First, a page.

Hamas warns Israeli invasion of Rafah will 'torpedo' hostage talks as strikes continue

Hamas warned Israel on Sunday that a ground offensive in Rafah, crowded with displaced Gazans, would imperil future hostage releases, as the Hamas-run territory's health ministry said at least 52 people were killed in heavy air strikes before dawn on Monday.

The strikes hit 14 houses and three mosques in different parts of Rafah, according to the Hamas government.

The Israeli military announced early Monday that two hostages taken by Hamas during its Oct. 7 attacks were rescued in an overnight operation in Rafah.

Foreign governments, including Israel's key ally, the United States, and aid groups, have voiced deep concern over Israeli Prime Minister Benjamin Netanyahu's vow to extend operations into the far-southern Gaza city.

Rafah, on the border with Egypt, has remained the last refuge for Palestinians fleeing Israel's relentless bombardment elsewhere in the Gaza Strip in its four-month war against Hamas, triggered by the group's Oct. 7 attack.

"Any attack by the occupation army on the city of Rafah would torpedo the exchange negotiations," a Hamas leader told AFP on condition of anonymity.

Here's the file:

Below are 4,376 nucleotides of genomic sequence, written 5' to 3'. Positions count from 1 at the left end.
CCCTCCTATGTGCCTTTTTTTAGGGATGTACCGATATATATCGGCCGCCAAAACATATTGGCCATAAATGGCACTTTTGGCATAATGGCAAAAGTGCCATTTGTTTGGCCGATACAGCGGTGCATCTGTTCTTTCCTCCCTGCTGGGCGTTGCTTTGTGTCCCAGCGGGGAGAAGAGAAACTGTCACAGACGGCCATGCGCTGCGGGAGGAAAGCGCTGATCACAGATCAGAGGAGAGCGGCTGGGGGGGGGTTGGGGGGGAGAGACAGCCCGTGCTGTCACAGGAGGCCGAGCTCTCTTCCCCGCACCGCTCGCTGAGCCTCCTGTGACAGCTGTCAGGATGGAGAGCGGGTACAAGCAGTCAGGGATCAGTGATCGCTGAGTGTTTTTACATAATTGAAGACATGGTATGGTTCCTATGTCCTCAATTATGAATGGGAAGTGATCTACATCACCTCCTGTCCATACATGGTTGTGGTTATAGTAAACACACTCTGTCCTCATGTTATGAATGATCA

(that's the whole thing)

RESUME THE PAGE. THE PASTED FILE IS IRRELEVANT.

Netanyahu has told troops to prepare to enter the city, which now hosts more than half of Gaza's total population, spurring concern about the impact on displaced civilians.

Biden spoke to Netanyahu on the phone Sunday and told him the Gaza advance should not go ahead in the absence of a "credible" plan to ensure "the safety" of people sheltering there, the White House said.

About 1.4 million Palestinians have crowded into Rafah, with many living in tents while food, water, and medicine are becoming increasingly scarce.

Netanyahu had told U.S. broadcaster ABC News the Rafah operation would go ahead until Hamas is...

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